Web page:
Caring for Kittens
Springtime is also Kitten Season! During this time of year, there is an overabundance of kittens being born. As delightful as that may sound, the reality is quite the opposite for kittens born homeless, abandoned or orphaned as newborns since the chances for their survival are slim without human intervention.
What is Kitten Season?
"Kitten Season" is the time of the year when animal shelters are overrun by kittens because birth rates are so high. It starts with a few litters showing up in spring, but by summer they are pouring in. The numbers can be so great that it becomes an immediate challenge for shelter staff and rescue volunteers to care for them. Long term outcome—more homeless animals and we know what that means!
How does this happen?
Many unaltered female cats come into heat by 4 months of age. They start breeding when it starts getting warmer and give birth around spring. Cats can continue to breed, having one litter after another, between March to October, just before the cold weather arrives.
Unfortunately, MHC and other rescue groups cannot save every single cat out there. But we can try to help as much as we can.
What can I do to help kittens?
Make sure your pet cat(s) are spayed or neutered to prevent unplanned pregnancies.
An unaltered female can become pregnant at four months of age. Your veterinarian can guide you on what is involved and the cost for spaying or neutering your cat. If cost is a consideration, and it may well be, especially during these financially trying times exacerbated by the pandemic, find a low-cost spay neuter clinic.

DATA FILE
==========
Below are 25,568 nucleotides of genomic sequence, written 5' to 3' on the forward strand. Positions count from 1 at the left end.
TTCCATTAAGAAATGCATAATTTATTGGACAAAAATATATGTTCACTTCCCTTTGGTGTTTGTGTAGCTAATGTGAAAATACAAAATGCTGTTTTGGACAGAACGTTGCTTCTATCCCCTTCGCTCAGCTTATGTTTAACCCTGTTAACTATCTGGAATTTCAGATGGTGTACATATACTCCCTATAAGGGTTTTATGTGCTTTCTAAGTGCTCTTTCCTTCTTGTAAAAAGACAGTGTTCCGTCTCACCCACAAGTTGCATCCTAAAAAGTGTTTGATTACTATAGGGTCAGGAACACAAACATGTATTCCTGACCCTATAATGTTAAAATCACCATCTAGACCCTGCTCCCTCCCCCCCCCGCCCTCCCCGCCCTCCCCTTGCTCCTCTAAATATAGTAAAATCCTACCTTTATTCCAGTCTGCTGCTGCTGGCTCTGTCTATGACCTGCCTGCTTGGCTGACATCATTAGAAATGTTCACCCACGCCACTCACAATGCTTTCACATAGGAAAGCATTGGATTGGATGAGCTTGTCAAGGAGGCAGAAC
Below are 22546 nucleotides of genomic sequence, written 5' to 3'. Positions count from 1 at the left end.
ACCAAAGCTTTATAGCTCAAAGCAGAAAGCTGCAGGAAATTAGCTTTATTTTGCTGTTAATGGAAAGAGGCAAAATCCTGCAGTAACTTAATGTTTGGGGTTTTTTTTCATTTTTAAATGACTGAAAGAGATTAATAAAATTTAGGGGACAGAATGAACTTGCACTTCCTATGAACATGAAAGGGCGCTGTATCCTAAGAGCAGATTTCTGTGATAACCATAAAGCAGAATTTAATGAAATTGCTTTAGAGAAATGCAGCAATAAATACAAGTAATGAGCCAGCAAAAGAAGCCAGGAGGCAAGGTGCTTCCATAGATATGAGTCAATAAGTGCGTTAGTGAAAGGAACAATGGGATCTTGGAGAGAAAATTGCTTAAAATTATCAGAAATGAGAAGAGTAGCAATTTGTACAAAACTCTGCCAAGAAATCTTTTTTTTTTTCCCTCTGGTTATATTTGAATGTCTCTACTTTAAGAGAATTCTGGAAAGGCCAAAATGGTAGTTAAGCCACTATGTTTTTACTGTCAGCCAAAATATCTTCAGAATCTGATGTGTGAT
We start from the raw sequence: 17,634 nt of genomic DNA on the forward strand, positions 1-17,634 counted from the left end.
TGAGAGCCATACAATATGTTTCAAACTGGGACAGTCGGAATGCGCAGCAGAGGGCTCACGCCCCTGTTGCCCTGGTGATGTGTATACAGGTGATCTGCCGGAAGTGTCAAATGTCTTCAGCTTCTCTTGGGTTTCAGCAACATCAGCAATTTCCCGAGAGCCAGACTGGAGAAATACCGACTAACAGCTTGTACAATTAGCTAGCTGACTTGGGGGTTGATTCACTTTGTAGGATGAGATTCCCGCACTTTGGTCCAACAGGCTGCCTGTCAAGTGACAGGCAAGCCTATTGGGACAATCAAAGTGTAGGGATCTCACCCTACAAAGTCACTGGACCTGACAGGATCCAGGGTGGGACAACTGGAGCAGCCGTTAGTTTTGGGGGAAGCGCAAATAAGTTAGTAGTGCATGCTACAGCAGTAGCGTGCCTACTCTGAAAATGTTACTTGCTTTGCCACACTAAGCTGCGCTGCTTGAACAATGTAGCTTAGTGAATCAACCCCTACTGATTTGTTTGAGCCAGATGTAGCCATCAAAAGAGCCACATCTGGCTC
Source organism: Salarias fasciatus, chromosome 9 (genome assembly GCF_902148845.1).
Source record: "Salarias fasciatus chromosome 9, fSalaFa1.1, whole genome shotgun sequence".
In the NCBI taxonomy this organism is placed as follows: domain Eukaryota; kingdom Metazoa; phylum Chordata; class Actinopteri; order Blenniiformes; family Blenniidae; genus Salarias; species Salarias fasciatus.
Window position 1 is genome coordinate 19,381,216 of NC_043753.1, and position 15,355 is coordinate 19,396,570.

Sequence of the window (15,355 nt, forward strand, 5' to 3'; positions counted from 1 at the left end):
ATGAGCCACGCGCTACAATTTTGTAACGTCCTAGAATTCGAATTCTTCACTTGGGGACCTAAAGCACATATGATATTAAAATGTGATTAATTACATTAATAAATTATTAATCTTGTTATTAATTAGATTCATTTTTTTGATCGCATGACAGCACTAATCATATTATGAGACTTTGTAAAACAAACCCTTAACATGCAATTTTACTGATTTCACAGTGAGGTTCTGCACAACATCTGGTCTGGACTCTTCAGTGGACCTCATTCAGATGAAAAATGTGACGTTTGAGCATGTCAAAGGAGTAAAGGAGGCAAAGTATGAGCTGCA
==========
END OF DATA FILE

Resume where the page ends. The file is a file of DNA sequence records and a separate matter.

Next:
Participate in your community’s trap-neuter-return program for feral cats.
A feral cat is an un-owned domestic cat that lives outdoors in colonies and often remains hidden from humans. Feral cats may breed over dozens of generations. Trap–neuter–return (TNR), also known as trap–neuter–release, is a method for attempting to humanely and effectively manage the population of free-roaming domestic cats. The process involves live-trapping the cats, having them spayed or neutered, ear-tipped for identification and, if possible, vaccinated, then releasing them back into their territory. In Midland, there are active TNR efforts by volunteers in our community. Learn more about TNR here.
We can always use an extra set of hands at the Adoption Center. There are numerous jobs to be done for many skill levels and capabilities and the rewards are many. Just ask how you can help this kitten season. Contact VOLUNTEER@midlandhumane.org
Fostering saves lives. Pulling animals from the streets or the shelter where they are in danger of being euthanized and giving them safe shelter helps buy cats/kittens time while waiting for kennel space to open up at the Adoption Center and other no-kill rescues who will take cats and put them up for adoption.
For Kitten Season specifically, we are looking for foster homes who are able to commit 2-4 months (slightly longer than the usual foster term). During this period, kittens will be fully vetted (vaccinated, spayed/neutered) before they can be admitted into the Adoption Center. If you are interested in fostering, please fill out the Cat Foster Application Form.
If you can't go out there and rescue kittens yourself, you can support the cause through financial donation. Any amount will be appreciated and is tax deductible.
I found kittens. What do I do now?